For someone who has served in war, Sen. John McCain is easily shocked. He has joined the wailing and gnashing of teeth filling Washington over Russia’s alleged hacking of the Democrats. He and his war‐happy colleague Sen. Lindsey Graham are pressing for an investigation by a newly constituted select congressional committee.
McCain naturally blamed President Barack Obama, who, it seems, is responsible for just about every problem on Earth for the latter’s lack of “leadership,” which McCain never defines. In this case, worries McCain, if the Russians are “able to harm the electoral process, they may destroy democracy.” Indeed, he continued, “This is the sign of a possible unraveling of the world order that was established after World War II, which has made one of the most peaceful periods in the history of the world.”
For all of the Sturm und Drang generated by the alleged Russian hack, it appears to have been rather modest. Some doubts remain that the Russians even were responsible. Nor was there any attack on the American electoral system. No voting machines were broken into. No votes were changed.
Donald Trump won because a majority of Americans in critical states preferred him to his badly compromised opponent, whose failings have been on display publicly for a quarter century.
Moreover, there is evidence that an attempt was made to hack Republican accounts as well. In any case, the cyber‐raid was of a private party, in which no national secrets were compromised or business technologies stolen. Rather, the information obtained should have been public since it highlighted the sleaze surrounding the Clintons. The release actually benefited the American public.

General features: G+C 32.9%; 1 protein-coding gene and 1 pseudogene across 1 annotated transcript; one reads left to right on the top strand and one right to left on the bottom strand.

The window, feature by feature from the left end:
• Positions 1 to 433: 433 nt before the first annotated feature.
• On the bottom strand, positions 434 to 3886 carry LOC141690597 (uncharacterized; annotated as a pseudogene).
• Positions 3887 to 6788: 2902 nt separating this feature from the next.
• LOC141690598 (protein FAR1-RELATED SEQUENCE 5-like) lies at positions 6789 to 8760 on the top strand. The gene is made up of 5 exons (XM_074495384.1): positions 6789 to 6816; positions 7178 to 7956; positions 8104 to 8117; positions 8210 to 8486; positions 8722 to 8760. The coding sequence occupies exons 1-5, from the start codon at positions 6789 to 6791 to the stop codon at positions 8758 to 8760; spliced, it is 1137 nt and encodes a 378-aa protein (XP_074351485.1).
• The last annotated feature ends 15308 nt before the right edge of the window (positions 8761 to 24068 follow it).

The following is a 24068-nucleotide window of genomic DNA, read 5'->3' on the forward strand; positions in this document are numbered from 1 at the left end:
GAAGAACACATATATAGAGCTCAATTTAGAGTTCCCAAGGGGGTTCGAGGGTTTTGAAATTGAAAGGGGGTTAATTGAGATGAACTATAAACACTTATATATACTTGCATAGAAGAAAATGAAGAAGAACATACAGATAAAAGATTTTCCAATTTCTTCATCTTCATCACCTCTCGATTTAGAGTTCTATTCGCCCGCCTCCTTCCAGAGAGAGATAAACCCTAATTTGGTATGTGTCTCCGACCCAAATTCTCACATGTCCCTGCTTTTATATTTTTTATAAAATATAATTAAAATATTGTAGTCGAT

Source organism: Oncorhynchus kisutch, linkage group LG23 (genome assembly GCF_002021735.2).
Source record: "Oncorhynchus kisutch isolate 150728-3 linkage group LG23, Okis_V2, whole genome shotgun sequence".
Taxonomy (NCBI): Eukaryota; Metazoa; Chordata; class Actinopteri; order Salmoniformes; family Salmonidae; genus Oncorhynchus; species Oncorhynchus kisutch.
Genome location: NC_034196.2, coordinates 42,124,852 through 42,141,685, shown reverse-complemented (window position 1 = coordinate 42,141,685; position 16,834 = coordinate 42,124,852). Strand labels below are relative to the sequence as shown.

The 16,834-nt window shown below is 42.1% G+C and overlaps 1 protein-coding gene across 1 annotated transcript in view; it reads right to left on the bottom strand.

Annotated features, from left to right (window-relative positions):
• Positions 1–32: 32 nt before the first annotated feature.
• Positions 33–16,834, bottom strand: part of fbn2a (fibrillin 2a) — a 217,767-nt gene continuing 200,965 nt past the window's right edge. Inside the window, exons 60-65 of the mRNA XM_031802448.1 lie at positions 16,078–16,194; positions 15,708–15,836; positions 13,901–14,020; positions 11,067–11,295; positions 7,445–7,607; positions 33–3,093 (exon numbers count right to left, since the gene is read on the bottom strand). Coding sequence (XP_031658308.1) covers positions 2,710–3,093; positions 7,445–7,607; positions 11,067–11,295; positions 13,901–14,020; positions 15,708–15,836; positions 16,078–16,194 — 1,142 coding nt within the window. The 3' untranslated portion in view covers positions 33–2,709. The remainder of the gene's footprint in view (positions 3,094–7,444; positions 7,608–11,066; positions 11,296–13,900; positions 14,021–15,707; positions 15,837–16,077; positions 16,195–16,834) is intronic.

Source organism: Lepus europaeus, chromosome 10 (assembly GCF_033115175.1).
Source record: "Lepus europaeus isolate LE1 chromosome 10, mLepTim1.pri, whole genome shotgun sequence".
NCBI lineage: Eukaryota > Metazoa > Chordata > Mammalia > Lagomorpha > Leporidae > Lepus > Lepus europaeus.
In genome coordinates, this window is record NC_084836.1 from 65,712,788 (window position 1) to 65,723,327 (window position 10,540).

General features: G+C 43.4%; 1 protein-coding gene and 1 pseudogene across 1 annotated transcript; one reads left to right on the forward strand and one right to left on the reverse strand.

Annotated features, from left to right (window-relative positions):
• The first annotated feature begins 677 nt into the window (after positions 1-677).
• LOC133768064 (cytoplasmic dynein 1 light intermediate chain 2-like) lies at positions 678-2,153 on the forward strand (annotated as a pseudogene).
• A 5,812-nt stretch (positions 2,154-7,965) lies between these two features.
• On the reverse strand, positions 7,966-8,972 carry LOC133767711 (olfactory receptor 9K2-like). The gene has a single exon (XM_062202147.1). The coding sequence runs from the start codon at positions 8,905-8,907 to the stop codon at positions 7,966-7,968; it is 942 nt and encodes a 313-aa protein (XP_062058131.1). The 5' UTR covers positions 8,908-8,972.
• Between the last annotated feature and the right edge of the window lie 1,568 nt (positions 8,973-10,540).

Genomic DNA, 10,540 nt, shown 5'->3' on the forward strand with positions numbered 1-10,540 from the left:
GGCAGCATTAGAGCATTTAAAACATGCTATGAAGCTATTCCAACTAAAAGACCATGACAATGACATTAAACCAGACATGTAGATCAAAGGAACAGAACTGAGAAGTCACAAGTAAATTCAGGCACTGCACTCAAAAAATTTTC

The principle lesson of the Democratic hack, as well as previous attacks on Sony Pictures and other private entities, is that cybersecurity is everyone’s responsibility. There are more than a few malign actors on the loose who will take advantage of any opportunity to steal information for fun or profit.
Ironically, Democrats were not always so squeamish about reliance on Moscow for political support. In 1983 California Sen. John Tunney, an intimate of Sen. Ted Kennedy, passed a message to KGB head Viktor Chebrikov, who summarized the matter in a memo to Communist Party General Secretary Yuri Andropov, which was discovered after the Soviet Union’s collapse. In sum, Kennedy hoped to bring Soviet political and military figures onto American television to explain how they were misunderstood peaceniks resisting crazy Ronald Reagan’s war‐like policies.
McCain, too, apparently is unaware of his manifold hypocrisies and inconsistencies. He, along with the neoconservative cabal, never has been shy about insisting on Washington’s right to intervene in other nations’ political systems.
Covert involvement goes back through the Cold War. Multiple aid programs for “democracy” have been created to back parties and factions seen as more pro‐American. U.S. officials insisted on the Palestinian elections which brought Hamas to power. It is neoconservative gospel that Obama could and should have prevented Mahmoud Ahmadinejad’s re‐election in 2009. Numerous Americans, including McCain, backed a street revolution against the elected, Russia‐friendly government.
Sen. McCain never seemed to find a war he didn’t want to fightB — alkans, Afghanistan, Iraq, Libya, Syria, Iran, North Korea, Georgia, Ukraine. In criticizing Russia’s war with Georgia, which the latter started, he declared in 2008: “in the 21st century nations don’t invade other nations.”
If Russia was behind the Clinton hack, Americans owe Vladimir Putin a round of applause. The information released confirmed what some of us already believed about the Clintons and their followers. This cyberattack affected the 2016 presidential election by giving Americans better information to use in deciding who to vote for.